Reduce Fuel Cost Volatility By Purchasing More Efficient Vehicles

High fuel prices sap economic growth, eat into profit margins and reduce discretionary budgets. The only thing worse for businesses than steadily increasing costs is uncertainty about future costs. However, today’s fuel prices have created conditions in which hybrid electric vehicles are cost-effective, sound business investments, and businesses that take action to increase the efficiency of their transportation fleets are directly reducing their fuel cost uncertainty.


Best way to reduce fuel volatility is to increase vehicle efficiency

The single most cost-effective way to reduce volatility in fuel costs is to use less fuel. Let’s run through a scenario to quantify what happens when fuel costs rise, using a single commercial vehicle as an example. If the vehicle fuel economy average of a hypothetical delivery van driving a suburban route is 12 mpg and the vehicle averages 20,000 miles per year, this vehicle uses 1,667 gallons of fuel per year. If we assume the price of fuel is $3.80 per gallon, the company pays $6,335 per year. If fuel prices rise to $4.56 per gallon (as they have recently in California), annual fuel costs for this vehicle rise 20 percent to $7,602.

Now, let’s suppose that the company that owns this van replaces it with a hybrid commercial van, improving fuel economy by 25 percent to 15 mpg. The hybrid runs a similar route and now uses only 1,333 gallons, a reduction of 334 gallons per year or 20 percent from the conventional vehicle. At $3.80 per gallon, the business saves (334 gallons * $3.80 per gallon) = $1,269 per year over a do-nothing scenario. If fuel prices jump to $4.56 during a fuel price spike, the hybrid savings jump to $1,523 per year. So, in the do-nothing scenario, fuel expenses would have increased 20 percent ($7,602 / $6,335) after the fuel price spike. But by choosing to purchase a hybrid van, a company reduces its fuel costs by 4.1 percent ($6,078 / $6,335) in the face of a 20 percent price spike.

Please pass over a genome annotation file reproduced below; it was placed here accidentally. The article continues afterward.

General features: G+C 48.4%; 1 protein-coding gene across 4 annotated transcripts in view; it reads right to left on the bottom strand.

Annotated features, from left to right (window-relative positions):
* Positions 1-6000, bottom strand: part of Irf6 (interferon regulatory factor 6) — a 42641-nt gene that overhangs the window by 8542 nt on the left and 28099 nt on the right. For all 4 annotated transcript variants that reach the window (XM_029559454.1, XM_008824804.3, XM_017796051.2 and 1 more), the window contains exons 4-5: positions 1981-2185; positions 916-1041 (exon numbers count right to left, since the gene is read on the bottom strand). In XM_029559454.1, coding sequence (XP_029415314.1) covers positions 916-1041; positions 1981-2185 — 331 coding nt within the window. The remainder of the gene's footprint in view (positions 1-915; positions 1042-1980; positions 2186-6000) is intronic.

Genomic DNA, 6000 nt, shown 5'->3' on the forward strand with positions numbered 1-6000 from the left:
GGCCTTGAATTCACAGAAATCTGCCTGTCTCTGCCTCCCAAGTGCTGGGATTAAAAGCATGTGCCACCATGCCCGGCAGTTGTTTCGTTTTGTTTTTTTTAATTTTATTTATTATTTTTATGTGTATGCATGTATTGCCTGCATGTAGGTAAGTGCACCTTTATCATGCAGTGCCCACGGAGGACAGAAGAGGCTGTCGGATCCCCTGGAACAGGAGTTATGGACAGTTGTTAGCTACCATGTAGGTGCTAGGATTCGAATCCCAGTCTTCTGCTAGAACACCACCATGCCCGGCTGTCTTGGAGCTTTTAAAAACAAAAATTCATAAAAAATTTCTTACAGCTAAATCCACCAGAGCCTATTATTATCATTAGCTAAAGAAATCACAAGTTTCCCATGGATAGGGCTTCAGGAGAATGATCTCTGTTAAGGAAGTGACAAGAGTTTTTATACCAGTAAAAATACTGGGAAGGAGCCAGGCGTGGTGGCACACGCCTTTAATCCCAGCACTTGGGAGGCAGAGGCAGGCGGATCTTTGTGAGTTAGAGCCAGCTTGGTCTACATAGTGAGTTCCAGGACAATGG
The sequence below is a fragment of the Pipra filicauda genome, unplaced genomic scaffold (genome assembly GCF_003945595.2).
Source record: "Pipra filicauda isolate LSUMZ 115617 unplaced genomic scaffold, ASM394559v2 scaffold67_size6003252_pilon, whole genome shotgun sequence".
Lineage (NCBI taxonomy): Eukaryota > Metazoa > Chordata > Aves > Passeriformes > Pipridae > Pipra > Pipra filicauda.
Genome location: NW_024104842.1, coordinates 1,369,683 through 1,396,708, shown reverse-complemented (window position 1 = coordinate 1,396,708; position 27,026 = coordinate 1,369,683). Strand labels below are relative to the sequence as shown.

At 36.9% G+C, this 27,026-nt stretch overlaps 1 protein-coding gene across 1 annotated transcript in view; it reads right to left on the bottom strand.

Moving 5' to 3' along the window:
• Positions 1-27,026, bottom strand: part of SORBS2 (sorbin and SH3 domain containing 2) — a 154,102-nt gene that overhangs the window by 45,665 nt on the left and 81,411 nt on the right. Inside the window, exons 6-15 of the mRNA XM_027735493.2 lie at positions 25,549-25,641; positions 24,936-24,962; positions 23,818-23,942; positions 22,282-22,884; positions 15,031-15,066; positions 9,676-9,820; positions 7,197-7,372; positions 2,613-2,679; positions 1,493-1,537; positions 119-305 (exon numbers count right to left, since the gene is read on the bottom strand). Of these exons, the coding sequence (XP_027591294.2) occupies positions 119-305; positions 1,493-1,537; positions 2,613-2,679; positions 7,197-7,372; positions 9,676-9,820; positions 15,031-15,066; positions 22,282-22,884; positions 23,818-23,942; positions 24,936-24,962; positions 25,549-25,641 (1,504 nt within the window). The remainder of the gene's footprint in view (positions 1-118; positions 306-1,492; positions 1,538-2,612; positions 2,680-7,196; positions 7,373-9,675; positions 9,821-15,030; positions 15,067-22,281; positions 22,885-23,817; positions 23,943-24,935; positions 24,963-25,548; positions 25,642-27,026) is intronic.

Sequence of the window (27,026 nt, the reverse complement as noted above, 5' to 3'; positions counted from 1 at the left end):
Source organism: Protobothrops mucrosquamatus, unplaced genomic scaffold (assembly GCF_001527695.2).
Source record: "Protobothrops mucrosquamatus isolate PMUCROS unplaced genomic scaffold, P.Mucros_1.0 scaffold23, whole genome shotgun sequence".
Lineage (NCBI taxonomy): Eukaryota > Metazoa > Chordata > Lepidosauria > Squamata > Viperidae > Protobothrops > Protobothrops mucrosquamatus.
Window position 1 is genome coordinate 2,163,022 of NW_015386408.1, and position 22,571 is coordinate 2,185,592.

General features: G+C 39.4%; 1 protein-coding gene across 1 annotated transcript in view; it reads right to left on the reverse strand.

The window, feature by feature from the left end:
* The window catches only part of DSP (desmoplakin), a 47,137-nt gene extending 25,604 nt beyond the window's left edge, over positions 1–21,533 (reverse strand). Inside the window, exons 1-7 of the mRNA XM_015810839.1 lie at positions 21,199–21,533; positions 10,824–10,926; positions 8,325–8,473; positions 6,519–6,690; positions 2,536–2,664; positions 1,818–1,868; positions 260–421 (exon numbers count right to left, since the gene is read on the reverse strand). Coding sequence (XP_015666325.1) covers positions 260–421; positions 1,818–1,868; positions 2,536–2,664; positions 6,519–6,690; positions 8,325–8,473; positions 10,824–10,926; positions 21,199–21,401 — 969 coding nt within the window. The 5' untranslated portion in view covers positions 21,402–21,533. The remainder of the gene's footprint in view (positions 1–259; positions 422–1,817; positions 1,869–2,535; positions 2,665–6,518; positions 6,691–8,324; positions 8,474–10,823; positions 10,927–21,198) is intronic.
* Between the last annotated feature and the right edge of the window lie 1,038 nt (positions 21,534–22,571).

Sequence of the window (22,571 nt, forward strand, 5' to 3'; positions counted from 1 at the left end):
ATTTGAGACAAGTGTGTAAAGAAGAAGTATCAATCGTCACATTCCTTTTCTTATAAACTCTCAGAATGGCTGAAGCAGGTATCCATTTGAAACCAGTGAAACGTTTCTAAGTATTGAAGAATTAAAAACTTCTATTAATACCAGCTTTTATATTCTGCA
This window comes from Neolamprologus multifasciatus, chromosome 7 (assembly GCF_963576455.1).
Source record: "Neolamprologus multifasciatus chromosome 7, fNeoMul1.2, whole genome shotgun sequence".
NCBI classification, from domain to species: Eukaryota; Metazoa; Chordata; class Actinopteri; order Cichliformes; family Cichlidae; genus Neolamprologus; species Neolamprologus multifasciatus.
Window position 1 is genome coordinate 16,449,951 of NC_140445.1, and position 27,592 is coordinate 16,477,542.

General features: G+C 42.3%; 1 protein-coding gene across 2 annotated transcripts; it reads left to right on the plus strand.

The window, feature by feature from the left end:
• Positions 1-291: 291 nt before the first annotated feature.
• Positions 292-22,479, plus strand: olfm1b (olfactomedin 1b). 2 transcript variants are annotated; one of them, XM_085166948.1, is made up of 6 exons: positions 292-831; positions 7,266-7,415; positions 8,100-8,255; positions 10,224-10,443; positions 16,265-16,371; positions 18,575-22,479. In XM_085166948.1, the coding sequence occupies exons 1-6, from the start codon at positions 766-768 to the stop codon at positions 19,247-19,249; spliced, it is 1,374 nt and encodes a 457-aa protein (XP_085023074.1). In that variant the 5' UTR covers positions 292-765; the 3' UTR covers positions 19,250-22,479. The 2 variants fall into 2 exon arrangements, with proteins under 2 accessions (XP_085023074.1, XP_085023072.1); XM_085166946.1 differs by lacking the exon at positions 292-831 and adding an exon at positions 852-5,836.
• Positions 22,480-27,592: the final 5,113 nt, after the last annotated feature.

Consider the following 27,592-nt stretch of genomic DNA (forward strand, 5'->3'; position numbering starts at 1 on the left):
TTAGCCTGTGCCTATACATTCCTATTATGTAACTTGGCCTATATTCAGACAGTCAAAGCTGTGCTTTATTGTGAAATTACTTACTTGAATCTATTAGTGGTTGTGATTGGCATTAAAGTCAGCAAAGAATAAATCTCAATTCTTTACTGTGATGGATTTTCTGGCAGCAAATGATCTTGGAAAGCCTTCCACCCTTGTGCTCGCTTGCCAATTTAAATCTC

Most businesses operate more than one vehicle, so the savings scale as you deploy vehicles. This type of analysis is useful even for a business that deploys a small number of hybrids in a large fleet.

Small steps can have big impact; create competitive advantages

Managers do not have to take extreme efforts to start reducing fuel consumption. There are a number of ways to increase fuel economy, such as vehicle downsizing, reductions to driver idling, and smaller deployments of hybrid vehicles, rather than a fleetwide rollout. Even small increases to fuel economy, which can be achieved by choosing a smaller engine option for example, can start to reduce fuel cost volatility. Businesses can reinvest the savings in deploying more efficient vehicle alternatives, creating a positive cycle of reducing fuel use, reducing fuel cost volatility, and investing in more efficient vehicles.

Purchasing more efficient vehicles creates real value and cost advantages against competitors and creates business investment opportunities that laggards will miss. Furthermore, reducing your company’s exposure to volatile fuel prices reduces uncertainty in your future business costs.

While it may at first seem counter intuitive to think about investing in the face of higher and more volatile fuel costs, remember that your company will be in a position to invest savings in growing the business or implementing more efficiency improvements, while others are sending more money to oil companies. By calculating the benefits of hybrid vehicle fuel savings in volatile oil price scenarios, we can convince senior executives that vehicle efficiency improvements create value and reduce uncertainty.

For further information see Institute of Transportation or XLHybrids.

Car image via XLHybrids.

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